We could look at value based on how much income an investment generates, but is that income, net operating income? Or is it net or free cash flow or is it that part of an investment’s free cash flow that is paid out as dividends?  Many sophisticated investors use the amount of free cash flow that an operation throws off over its expected life discounted over time (i,e, net present value of a cash flow stream). But, who determines the real life span of an investment and who determines what discount rate is appropriate?
Wherever we turn, there is always a judgement call required of the investor and there never is a real objective value. So value is volatile and the only way we can set it is by determining how an investment fits in our overall portfolio and the goals we have set for that portfolio in order to realize our dreams in life, our personal Belize as REIN calls it.  There is no objective value for an investment; value depends on the owner of the asset.

Say, I've got a condo that cash flows every month (after all expenses other than financing) $1100. In Calgary, a typical rental property has a cap rate of 3 to 4%. If we set a cap rate at 6%, then this property is worth 12 x $1100  annual NOI = $13,200/cap rate = $13,200/0.06 = $220,000.  The last time one of those units was on the market it sold for $180,000 so would you sell it for that price?  Would you sell it for $220,000?  Heck no, were would I find another property that cash flows 6% in Calgary?  For me, the property is worth $13,200/0.035 (the average cash flow) $440,000 but at that asking price I won't likely find a buyer. So I keep it.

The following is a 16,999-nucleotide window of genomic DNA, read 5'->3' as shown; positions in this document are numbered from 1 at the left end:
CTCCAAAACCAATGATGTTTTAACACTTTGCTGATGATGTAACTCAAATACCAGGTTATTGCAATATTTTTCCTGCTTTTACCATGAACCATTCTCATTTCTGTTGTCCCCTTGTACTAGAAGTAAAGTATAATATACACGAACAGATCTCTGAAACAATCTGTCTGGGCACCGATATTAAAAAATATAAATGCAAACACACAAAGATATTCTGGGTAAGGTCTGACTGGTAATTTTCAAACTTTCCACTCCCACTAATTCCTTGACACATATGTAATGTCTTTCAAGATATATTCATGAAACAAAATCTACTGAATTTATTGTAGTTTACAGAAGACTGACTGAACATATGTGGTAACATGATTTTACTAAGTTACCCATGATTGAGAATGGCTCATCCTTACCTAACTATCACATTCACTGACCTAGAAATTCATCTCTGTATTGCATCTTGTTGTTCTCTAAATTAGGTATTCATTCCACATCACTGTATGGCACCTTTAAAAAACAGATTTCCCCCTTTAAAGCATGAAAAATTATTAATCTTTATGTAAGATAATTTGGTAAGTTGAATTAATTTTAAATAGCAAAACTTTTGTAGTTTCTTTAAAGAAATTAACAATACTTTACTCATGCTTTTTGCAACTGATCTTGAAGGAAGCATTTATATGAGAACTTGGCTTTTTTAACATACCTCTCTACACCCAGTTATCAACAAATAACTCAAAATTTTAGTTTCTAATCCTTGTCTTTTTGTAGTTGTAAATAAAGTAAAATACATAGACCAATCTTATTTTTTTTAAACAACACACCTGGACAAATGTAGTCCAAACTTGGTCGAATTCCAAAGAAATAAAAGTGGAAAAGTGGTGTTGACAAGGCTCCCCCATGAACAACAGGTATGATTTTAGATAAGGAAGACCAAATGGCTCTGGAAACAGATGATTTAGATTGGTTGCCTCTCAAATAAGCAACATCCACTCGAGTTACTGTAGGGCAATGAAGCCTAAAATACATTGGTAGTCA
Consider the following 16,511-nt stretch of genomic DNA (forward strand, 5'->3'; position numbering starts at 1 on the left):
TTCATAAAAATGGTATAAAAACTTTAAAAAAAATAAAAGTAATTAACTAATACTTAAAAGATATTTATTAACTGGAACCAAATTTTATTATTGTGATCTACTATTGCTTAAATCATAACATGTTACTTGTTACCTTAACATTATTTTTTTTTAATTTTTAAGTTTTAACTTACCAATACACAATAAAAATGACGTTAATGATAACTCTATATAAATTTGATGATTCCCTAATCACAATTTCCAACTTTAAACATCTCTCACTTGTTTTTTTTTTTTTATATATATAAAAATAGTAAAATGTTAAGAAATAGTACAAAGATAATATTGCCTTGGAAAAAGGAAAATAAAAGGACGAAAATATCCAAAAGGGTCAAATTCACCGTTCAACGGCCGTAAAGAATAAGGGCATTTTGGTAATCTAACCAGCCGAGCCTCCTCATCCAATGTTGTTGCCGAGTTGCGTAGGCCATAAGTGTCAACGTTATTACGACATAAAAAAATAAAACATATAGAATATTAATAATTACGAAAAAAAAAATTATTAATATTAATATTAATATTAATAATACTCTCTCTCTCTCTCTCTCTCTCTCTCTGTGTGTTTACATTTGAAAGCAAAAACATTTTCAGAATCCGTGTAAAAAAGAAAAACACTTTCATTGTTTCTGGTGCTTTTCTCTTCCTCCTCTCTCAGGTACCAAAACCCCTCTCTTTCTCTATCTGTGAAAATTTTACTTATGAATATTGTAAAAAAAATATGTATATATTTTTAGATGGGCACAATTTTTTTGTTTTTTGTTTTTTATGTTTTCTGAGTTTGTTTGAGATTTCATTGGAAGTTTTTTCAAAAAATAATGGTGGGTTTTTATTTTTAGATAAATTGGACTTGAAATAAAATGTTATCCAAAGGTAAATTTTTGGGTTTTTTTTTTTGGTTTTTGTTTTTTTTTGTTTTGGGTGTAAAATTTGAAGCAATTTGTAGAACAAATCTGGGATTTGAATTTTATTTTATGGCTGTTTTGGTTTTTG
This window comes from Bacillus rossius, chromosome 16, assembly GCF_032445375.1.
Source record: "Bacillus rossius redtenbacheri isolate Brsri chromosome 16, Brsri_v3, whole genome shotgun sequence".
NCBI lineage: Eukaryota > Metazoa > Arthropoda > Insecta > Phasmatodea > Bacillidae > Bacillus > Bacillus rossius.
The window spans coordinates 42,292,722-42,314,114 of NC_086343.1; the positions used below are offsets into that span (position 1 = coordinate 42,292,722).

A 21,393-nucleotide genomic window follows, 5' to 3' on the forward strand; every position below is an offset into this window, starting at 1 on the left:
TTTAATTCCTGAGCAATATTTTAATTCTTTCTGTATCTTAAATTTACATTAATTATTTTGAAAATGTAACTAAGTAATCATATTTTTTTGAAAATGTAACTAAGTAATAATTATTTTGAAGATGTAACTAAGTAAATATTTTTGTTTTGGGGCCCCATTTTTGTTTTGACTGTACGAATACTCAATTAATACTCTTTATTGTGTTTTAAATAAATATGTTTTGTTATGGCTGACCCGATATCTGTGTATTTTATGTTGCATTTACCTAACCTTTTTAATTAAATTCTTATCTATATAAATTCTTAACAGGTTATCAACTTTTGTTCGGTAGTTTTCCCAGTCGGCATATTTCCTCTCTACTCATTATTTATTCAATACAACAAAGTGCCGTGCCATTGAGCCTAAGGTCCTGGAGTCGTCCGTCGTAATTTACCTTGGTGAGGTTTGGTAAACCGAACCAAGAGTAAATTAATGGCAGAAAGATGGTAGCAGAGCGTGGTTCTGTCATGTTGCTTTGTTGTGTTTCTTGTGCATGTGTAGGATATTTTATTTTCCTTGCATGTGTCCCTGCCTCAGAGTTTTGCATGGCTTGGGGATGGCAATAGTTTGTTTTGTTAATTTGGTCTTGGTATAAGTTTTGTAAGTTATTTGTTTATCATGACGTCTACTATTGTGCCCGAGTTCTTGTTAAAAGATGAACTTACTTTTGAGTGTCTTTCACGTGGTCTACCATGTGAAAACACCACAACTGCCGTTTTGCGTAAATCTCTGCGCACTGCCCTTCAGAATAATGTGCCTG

The same with stocks, many Dow stocks trade at barely 10x earnings, the dividend yields are 3 to 4%. The market pays not enough to sell it and replace it with another investment of the same potential.  If I put the same money in a 'risk free one year GIC' I would get a 1% interest rate. Even if the stock appreciates 2 or 3% per year, I would have a hard time to find another investment of this quality for the same price. So, I won't sell. How much is it worth to me? $1 invested in a GIC pays me $0.01 per year. That same dollar invested in the Dow makes me 3.5+2.5= 6% or 0.06 cts per dollar. If the stocks perform taccording o their historic average performance of 14% over the long term, I'll make even more. Long term, what is the risk?  As long as I don't sell in a panic at the bottom of a bear market there is virtually no risk. So how much is it worth to me?  I won't sell until I get at least double; yet in today's market there are no buyers willing to pay that price! Thus I'll hold on.

Focus on asset acquisition not on building ‘net worth’. Focus on assets that generate potential cash flow (because even the best property or the best asset can be poorly managed) and focus on the questionwhether the asset will bring you closer to achieving your aspirations in life. Wealth is not about how much money you have, but about how many assets you own that help realize the life you want.